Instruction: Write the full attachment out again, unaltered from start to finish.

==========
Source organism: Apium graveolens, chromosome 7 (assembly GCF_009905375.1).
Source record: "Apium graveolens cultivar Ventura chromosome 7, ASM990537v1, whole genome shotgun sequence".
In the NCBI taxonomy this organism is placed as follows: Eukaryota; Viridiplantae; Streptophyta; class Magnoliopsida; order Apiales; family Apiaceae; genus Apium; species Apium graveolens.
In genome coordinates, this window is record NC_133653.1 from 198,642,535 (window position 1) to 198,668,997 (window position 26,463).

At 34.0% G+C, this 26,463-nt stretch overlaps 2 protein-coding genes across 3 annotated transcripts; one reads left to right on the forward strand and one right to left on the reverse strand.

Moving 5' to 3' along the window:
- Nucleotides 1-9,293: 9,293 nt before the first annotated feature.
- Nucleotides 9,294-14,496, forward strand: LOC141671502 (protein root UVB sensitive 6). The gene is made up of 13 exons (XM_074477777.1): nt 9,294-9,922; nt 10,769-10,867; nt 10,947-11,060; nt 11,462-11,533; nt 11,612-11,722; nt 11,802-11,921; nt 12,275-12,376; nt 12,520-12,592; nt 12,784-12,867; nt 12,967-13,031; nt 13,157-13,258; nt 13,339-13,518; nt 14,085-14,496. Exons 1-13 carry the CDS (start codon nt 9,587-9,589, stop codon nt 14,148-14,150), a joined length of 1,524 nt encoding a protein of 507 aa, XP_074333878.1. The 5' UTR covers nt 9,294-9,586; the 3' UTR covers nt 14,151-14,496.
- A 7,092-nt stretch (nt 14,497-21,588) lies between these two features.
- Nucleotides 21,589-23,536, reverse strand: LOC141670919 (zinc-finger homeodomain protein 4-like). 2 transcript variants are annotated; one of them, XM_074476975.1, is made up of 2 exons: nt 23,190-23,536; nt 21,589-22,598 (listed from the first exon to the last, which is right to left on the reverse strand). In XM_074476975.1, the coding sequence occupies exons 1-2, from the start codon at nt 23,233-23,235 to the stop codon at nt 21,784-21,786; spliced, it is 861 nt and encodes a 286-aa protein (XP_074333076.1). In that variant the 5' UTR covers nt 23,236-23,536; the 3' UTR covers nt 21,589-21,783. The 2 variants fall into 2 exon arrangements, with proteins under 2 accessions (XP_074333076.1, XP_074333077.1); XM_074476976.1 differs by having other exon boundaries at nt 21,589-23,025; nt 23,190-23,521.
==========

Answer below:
Source organism: Apium graveolens, chromosome 7 (assembly GCF_009905375.1).
Source record: "Apium graveolens cultivar Ventura chromosome 7, ASM990537v1, whole genome shotgun sequence".
In the NCBI taxonomy this organism is placed as follows: Eukaryota; Viridiplantae; Streptophyta; class Magnoliopsida; order Apiales; family Apiaceae; genus Apium; species Apium graveolens.
In genome coordinates, this window is record NC_133653.1 from 198,642,535 (window position 1) to 198,668,997 (window position 26,463).

At 34.0% G+C, this 26,463-nt stretch overlaps 2 protein-coding genes across 3 annotated transcripts; one reads left to right on the forward strand and one right to left on the reverse strand.

Moving 5' to 3' along the window:
- Nucleotides 1-9,293: 9,293 nt before the first annotated feature.
- Nucleotides 9,294-14,496, forward strand: LOC141671502 (protein root UVB sensitive 6). The gene is made up of 13 exons (XM_074477777.1): nt 9,294-9,922; nt 10,769-10,867; nt 10,947-11,060; nt 11,462-11,533; nt 11,612-11,722; nt 11,802-11,921; nt 12,275-12,376; nt 12,520-12,592; nt 12,784-12,867; nt 12,967-13,031; nt 13,157-13,258; nt 13,339-13,518; nt 14,085-14,496. Exons 1-13 carry the CDS (start codon nt 9,587-9,589, stop codon nt 14,148-14,150), a joined length of 1,524 nt encoding a protein of 507 aa, XP_074333878.1. The 5' UTR covers nt 9,294-9,586; the 3' UTR covers nt 14,151-14,496.
- A 7,092-nt stretch (nt 14,497-21,588) lies between these two features.
- Nucleotides 21,589-23,536, reverse strand: LOC141670919 (zinc-finger homeodomain protein 4-like). 2 transcript variants are annotated; one of them, XM_074476975.1, is made up of 2 exons: nt 23,190-23,536; nt 21,589-22,598 (listed from the first exon to the last, which is right to left on the reverse strand). In XM_074476975.1, the coding sequence occupies exons 1-2, from the start codon at nt 23,233-23,235 to the stop codon at nt 21,784-21,786; spliced, it is 861 nt and encodes a 286-aa protein (XP_074333076.1). In that variant the 5' UTR covers nt 23,236-23,536; the 3' UTR covers nt 21,589-21,783. The 2 variants fall into 2 exon arrangements, with proteins under 2 accessions (XP_074333076.1, XP_074333077.1); XM_074476976.1 differs by having other exon boundaries at nt 21,589-23,025; nt 23,190-23,521.